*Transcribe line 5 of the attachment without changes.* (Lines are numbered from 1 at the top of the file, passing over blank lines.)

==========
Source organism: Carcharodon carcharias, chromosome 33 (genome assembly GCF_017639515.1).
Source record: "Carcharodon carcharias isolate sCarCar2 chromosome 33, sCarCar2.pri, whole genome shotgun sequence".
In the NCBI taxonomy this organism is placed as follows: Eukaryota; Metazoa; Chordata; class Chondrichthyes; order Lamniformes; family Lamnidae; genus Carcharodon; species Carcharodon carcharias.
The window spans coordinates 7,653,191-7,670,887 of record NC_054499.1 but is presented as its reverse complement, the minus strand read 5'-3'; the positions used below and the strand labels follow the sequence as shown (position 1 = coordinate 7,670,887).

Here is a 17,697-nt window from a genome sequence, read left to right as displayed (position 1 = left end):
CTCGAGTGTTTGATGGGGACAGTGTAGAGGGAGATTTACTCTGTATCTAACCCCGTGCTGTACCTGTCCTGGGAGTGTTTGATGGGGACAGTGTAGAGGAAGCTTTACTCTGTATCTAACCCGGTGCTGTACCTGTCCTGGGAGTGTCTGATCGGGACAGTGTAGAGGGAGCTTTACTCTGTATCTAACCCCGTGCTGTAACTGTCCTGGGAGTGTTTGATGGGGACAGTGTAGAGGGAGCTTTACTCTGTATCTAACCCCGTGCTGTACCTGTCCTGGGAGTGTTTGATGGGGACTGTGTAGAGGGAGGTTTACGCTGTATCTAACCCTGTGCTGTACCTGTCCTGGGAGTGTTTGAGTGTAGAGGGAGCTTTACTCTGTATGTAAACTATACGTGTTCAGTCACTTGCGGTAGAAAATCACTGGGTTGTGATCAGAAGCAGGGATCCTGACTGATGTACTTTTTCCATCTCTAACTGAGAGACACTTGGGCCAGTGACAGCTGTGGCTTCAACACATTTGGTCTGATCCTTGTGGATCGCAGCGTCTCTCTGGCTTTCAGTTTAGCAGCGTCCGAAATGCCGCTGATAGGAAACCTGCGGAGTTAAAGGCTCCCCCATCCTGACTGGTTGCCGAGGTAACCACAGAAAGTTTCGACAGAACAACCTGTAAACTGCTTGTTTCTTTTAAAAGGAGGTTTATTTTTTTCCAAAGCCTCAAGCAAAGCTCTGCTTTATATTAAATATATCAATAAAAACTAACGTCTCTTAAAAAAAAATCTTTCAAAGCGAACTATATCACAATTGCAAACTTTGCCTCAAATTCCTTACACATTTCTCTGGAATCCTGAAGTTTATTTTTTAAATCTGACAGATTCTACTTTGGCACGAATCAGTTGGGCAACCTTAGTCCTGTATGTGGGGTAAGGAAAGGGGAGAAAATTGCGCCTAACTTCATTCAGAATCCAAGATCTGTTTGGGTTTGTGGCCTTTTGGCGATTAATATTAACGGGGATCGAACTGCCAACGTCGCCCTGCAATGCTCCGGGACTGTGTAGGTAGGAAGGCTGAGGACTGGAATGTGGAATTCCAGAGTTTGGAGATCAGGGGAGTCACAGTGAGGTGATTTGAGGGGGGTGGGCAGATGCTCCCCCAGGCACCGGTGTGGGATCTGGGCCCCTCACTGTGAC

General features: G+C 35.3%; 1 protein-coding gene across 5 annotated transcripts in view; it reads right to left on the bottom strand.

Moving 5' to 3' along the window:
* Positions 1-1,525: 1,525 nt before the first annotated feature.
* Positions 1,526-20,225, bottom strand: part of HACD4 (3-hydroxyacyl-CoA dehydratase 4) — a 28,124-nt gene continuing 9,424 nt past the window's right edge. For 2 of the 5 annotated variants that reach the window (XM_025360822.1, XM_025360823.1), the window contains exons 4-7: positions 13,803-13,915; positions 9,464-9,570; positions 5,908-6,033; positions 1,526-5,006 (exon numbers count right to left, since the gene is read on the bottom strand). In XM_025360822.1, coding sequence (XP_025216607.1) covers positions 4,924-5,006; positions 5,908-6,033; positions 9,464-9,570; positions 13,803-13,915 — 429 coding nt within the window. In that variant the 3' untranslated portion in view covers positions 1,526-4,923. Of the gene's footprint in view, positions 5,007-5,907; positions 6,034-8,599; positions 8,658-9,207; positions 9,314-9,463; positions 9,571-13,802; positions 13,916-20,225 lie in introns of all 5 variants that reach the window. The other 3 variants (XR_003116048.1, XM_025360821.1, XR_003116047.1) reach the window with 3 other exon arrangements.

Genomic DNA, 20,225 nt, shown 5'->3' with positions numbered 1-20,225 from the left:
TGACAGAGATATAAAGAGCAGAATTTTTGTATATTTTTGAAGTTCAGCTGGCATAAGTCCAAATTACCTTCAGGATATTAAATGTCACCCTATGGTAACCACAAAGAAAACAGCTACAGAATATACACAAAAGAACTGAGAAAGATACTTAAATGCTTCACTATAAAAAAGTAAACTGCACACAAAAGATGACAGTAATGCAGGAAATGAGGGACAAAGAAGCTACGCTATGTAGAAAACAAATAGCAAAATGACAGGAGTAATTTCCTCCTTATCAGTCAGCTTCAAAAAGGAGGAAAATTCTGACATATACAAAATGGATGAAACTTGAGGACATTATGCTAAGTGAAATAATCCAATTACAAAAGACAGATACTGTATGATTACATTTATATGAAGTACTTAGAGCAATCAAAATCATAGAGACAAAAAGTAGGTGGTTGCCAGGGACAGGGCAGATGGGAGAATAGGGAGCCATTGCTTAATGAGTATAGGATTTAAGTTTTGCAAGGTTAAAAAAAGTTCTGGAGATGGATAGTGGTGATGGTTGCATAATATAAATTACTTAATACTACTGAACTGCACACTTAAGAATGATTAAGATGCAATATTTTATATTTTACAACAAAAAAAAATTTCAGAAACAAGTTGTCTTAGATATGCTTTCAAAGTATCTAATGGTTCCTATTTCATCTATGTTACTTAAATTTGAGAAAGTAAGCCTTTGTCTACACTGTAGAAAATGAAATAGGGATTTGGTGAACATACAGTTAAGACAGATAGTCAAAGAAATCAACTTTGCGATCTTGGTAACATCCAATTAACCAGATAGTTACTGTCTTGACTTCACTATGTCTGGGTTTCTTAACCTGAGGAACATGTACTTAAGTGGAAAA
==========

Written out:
Here is a 17,697-nt window from a genome sequence, read left to right as displayed (position 1 = left end):